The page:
| Digital download|
| September 6, 2011 (iTunes)|
Jon Bon Jovi, Richie Sambora, Desmond Child
"This Is Our House" is a song by American rock band Bon Jovi. It was originally written by Jon Bon Jovi, Richie Sambora and Desmond Child and recorded in 2009. Originally intended as an exclusive track for the forthcoming National League Super Bowl season, it became a hit with Bon Jovi fans who asked for it to be including on the band's new hits collection. Greatest Hits had already been pressed to disk and it was too late to include the song of a physical format but it made its debut proper as a bonus track if one downloaded Greatest Hit from the band's website. The song was also released as a bonus track on the iTunes edition of their Greatest Hits collection in the UK and Europe, but was released as a digital single in September 2011. Bon Jovi opened many shows in 2010-2012 with This Is Our House.
Designed as a "sports anthem", the song was used by a number of sports leagues and teams, including Australia's National Rugby League, who prominently used the song as part of its marketing campaign beginning in the 2011 season. In contrast, its use by the New Jersey Devils was deemed controversial by fans due to the traditions surrounding Gary Glitter's "Rock and Roll", which the team had discontinued to promote a more positive fan atmosphere. It has been the touchdown song for the New England Patriots since 2009.
This Is Our House Wikipedia
"This Is Our House" was written to be a "sports anthem"; speaking of the song, Jon Bon Jovi stated that "Having led an Arena Football League team from inception to championship and as a lifelong sports fan, I know the intensity and dedication that goes into cheering on your team." Owing to its thematic, before the band performed the song during The Circle Tour at Mosaic Stadium at Taylor Field in Regina, Saskatchewan, Jon Bon Jovi suggested that the Saskatchewan Roughriders (who play their home games at Mosaic) adopt it as their theme song.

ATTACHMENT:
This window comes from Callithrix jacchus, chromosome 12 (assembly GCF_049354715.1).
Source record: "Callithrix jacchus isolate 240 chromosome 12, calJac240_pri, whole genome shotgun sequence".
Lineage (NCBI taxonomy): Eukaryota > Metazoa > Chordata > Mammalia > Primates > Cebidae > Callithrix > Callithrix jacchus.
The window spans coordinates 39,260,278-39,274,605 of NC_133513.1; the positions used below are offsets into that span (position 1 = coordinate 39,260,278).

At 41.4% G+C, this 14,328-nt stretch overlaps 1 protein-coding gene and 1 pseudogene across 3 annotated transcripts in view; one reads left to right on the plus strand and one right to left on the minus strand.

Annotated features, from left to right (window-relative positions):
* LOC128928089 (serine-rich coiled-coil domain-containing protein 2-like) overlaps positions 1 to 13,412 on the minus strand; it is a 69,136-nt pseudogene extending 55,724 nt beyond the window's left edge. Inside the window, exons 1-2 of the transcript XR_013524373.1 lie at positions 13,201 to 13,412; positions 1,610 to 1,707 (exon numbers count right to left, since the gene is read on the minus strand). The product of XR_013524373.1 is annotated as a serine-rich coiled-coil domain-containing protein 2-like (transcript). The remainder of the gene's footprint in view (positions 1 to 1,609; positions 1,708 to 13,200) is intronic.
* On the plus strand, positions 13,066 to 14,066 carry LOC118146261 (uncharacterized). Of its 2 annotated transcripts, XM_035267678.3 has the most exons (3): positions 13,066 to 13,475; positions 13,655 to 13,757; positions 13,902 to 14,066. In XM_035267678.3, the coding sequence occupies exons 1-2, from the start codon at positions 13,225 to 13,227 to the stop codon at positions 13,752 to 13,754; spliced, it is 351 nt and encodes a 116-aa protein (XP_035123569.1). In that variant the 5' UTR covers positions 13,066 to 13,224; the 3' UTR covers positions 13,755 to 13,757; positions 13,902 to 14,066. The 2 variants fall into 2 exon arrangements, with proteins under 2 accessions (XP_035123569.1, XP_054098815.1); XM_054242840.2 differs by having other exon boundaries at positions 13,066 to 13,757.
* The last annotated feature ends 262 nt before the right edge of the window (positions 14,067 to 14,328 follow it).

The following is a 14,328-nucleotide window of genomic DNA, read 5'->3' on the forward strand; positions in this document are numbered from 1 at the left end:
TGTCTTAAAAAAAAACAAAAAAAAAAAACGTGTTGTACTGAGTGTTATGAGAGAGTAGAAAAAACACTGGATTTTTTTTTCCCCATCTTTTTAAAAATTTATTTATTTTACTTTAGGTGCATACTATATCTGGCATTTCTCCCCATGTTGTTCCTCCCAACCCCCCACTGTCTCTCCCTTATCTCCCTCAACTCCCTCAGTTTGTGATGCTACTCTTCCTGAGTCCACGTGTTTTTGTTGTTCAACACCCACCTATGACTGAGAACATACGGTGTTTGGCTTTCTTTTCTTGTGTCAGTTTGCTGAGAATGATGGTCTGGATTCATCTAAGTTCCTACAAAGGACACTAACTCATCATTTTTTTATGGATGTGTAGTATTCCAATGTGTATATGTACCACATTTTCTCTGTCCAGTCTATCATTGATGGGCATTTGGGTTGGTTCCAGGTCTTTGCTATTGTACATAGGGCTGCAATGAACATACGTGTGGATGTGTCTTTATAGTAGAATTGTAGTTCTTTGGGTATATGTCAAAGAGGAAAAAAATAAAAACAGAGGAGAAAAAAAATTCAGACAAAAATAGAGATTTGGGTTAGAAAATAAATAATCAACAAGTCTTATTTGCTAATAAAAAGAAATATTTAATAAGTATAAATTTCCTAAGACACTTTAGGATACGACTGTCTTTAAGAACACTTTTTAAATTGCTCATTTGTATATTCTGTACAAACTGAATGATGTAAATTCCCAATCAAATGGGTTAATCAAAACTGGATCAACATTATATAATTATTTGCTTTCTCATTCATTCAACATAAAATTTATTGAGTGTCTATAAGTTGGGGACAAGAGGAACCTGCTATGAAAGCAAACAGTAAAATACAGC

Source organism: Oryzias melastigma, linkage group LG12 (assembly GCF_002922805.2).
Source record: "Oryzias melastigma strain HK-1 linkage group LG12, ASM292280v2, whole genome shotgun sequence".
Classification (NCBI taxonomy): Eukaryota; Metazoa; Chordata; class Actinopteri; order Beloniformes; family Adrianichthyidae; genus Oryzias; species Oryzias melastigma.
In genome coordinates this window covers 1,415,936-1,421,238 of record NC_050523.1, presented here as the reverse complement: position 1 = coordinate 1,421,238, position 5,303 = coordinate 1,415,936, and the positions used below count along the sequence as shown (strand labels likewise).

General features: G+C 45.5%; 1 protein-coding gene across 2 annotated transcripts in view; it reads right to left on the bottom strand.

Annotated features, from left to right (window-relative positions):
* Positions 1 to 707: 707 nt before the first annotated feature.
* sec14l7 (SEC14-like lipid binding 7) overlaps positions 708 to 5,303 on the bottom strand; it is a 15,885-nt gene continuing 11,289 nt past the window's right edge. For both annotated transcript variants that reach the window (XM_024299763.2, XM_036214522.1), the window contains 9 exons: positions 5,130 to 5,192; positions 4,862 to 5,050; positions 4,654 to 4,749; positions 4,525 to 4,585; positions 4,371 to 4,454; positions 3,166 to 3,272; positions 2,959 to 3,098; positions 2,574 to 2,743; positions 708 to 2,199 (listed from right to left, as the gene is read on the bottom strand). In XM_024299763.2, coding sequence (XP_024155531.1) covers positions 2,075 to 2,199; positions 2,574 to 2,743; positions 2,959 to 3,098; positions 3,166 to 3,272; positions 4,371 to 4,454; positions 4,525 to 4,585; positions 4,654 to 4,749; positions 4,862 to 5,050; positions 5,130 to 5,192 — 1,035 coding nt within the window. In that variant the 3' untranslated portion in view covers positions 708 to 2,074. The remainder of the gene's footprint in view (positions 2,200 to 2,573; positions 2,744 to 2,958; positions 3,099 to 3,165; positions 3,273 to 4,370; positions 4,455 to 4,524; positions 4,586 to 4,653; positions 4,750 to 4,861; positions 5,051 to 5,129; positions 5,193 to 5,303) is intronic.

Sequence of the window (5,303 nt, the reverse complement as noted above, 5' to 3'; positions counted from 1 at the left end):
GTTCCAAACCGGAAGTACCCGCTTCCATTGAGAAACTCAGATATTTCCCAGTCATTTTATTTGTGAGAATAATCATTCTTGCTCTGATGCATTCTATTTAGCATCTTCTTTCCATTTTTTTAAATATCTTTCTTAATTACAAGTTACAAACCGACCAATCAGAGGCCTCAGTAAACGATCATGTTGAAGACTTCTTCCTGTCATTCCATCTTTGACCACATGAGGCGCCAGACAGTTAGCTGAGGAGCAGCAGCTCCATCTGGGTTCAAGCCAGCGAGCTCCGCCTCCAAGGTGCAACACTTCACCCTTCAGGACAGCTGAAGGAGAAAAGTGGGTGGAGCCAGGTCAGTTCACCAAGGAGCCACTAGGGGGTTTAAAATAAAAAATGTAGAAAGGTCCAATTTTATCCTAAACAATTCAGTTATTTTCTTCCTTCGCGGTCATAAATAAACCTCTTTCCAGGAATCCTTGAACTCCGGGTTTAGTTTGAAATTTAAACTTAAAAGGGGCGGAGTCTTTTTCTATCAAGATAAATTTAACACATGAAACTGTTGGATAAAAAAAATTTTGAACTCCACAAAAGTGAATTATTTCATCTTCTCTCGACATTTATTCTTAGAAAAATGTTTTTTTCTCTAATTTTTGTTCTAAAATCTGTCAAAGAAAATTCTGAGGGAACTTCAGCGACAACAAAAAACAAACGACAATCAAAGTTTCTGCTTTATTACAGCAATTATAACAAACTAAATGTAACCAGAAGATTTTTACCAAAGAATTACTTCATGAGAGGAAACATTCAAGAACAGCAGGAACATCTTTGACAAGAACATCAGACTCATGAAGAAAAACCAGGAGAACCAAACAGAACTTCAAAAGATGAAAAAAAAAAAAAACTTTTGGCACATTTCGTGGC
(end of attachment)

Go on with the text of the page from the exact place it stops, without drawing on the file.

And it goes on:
Fitting for its purpose, "This Is Our House" saw a number of uses by sports teams and leagues. In February 2011, Australia's National Rugby League announced that "This Is Our House" would be the official theme song of the league beginning in the 2011 season, securing rights to the song for three years for use in its promotional campaigns. The song primarily appeared in television commercials, and as the theme music for Nine Network telecasts of the league. Fan reception to the campaign was positive, so much so that the NRL wanted to have Bon Jovi make a live appearance during its championship game, the NRL Grand Final. However, Kelly Clarkson was chosen to perform instead. The song was used until the 2013 NRL season, when it was replaced by a cover of "Something's Got a Hold on Me" by Jessica Mauboy. The song was also used in promotions by the New York Rangers, the New England Patriots, and the National Football League.
At their home opener for the 2013-14 season on October 5, 2013, the National Hockey League's New Jersey Devils adopted "This Is Our House" as its goal music, replacing part 2 of Gary Glitter's "Rock and Roll"—whose use by the team dated back to the team's move from Colorado in 1982. The team later stated that the change was intended to "[create] a game experience that represents what we are on the ice, makes all age groups proud of who we are, and represents our community"—a comment alluding a mocking "hey, you suck!" chant sung in tune to the song by fans. The change was met with an immediately negative response; fans booed the playing of "This Is Our House" throughout the game and reacted via social networking services.
Yahoo! Sports writer Greg Wyshynski pointed out the irony of Bon Jovi's music being booed by residents of their own state, joking that doing so "might be grounds for deportation in New Jersey. (OK, maybe just a shakedown from the feds; booing Bruce would mean deportation.)" Following a vote by fans on the team's website alongside Locksley's "The Whip" and Monster Truck's "Righteous Smoke", "This Is Our House" was ultimately replaced by The White Stripes' "Seven Nation Army".